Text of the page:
The club is an imaginative and effective initiative devised because staff were becoming increasingly concerned by "the significant number of children who were arriving at school looking washed out or, worse, actually fainting and needing the attentions of the school's nurse", Bob Holmes, an assistant headteacher, says. "We identified the particular needs of the pupils who were repeatedly visiting the school nurse."
Hazlehead Academy, on the western edge of the city, calls itself "the most comprehensive of comprehensives", drawing a thousand pupils from a densely populated housing estate and an affluent middle-class community. It became clear that many children were arriving without having eaten breakfast and the school's health education group decided to run a pilot scheme. There were two conditions: school funds should not be involved and the food must be basic but nourishing. The catering staff were enthusiastic and took on the added work.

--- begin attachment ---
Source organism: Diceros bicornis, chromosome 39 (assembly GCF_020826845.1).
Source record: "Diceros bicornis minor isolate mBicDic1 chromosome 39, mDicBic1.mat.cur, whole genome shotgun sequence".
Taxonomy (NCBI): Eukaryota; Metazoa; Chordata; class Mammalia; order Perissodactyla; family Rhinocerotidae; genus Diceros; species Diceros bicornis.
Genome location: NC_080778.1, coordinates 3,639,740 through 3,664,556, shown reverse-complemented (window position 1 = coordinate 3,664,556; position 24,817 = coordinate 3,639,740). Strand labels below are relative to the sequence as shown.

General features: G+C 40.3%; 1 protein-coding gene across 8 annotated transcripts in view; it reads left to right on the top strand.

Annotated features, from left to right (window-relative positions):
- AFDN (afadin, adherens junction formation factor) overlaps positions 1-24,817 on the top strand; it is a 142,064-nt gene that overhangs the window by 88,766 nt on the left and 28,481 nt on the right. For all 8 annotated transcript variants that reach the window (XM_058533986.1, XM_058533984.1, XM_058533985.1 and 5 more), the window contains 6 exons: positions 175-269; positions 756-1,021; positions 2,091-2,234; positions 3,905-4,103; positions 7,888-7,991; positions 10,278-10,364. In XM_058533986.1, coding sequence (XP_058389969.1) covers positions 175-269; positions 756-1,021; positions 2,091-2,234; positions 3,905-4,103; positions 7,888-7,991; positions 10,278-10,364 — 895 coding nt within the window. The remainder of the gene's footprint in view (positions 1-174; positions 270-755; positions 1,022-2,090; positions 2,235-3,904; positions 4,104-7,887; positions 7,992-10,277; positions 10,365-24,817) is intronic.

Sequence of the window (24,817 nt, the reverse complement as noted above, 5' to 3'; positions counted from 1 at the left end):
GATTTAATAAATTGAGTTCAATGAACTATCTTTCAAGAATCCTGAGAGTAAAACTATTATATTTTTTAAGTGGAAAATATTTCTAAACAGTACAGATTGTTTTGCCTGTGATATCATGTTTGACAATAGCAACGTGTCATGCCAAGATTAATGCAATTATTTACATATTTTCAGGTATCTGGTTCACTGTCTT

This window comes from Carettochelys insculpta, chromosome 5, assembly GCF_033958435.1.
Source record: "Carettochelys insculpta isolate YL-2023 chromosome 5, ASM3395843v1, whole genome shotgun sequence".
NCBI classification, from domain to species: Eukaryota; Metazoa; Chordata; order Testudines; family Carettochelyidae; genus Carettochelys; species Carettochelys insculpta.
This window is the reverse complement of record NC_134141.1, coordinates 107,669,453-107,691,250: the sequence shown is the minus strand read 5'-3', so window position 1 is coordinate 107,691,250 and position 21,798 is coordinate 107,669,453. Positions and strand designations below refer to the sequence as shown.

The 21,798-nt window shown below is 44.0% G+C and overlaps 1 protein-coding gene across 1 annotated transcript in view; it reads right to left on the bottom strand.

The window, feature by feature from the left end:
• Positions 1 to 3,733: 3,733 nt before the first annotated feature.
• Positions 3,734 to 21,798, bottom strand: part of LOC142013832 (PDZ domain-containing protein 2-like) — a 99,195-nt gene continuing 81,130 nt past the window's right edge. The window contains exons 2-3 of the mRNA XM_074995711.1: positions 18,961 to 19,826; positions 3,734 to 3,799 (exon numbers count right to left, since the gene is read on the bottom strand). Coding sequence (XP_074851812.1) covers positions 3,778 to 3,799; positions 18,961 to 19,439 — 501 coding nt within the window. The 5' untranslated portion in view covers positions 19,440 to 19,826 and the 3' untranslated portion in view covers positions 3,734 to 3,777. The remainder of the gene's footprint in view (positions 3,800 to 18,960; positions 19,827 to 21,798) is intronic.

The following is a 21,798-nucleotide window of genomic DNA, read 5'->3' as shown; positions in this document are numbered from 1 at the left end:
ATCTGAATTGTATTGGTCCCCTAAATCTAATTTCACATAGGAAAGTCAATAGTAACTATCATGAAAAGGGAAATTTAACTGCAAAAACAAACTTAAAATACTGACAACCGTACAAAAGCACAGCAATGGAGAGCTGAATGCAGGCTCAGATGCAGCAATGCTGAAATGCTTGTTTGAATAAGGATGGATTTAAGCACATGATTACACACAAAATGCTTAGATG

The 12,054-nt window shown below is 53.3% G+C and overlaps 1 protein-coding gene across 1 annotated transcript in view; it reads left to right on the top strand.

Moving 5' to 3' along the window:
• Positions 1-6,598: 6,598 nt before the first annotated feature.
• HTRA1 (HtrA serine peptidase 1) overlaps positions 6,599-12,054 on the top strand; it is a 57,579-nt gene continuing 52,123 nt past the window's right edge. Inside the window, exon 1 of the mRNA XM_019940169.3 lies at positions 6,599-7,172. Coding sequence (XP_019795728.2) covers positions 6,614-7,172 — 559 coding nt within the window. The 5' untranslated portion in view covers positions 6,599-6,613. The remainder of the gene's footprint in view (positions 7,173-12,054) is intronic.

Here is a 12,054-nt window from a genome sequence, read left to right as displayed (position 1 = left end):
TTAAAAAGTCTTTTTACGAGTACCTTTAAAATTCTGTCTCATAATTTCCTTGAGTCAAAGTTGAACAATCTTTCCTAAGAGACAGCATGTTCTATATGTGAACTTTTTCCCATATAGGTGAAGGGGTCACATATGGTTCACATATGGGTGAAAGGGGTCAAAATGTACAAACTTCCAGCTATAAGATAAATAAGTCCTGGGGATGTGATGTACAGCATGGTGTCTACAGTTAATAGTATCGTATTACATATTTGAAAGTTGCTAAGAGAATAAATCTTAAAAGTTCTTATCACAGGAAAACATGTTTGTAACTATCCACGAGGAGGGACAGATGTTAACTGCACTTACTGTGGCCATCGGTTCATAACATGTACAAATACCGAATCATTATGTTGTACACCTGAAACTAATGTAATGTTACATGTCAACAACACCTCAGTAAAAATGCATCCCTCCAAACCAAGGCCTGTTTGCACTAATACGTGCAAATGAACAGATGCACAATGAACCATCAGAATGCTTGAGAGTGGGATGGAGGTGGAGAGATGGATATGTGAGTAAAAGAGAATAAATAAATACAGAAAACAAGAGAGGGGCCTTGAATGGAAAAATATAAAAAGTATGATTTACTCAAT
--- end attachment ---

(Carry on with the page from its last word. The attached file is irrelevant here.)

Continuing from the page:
The staff group conducted a healthy eating survey and found that among second-year girls 41 per cent ate no breakfast on school days. In third year, 46 per cent of boys and 21 per cent of girls missed breakfast.
The weekend and holiday picture was altogether different: all second-year boys and girls had breakfast. One in 10 third-year girls missed a meal in the morning, but all fourth-year girls ate something. Lack of time in the mornings was a major factor. If parents don't have breakfast themselves, neither do children. In some cases, particularly among the girls, weight was a factor.
Pupils were consulted and a letter went out to all parents. Between 80 and 110 children turn up each morning for their bacon rolls, about 10 per cent of the roll. And the results?
"Referrals to the school nurse," Mr Holmes reports, "have dropped away to nothing."
The Breakfast Club has brought another bonus. "Though it was started as a dietary initiative," Mr Holmes adds, "a major social benefit has emerged. The club provides a warm and pleasant welcoming start to the day."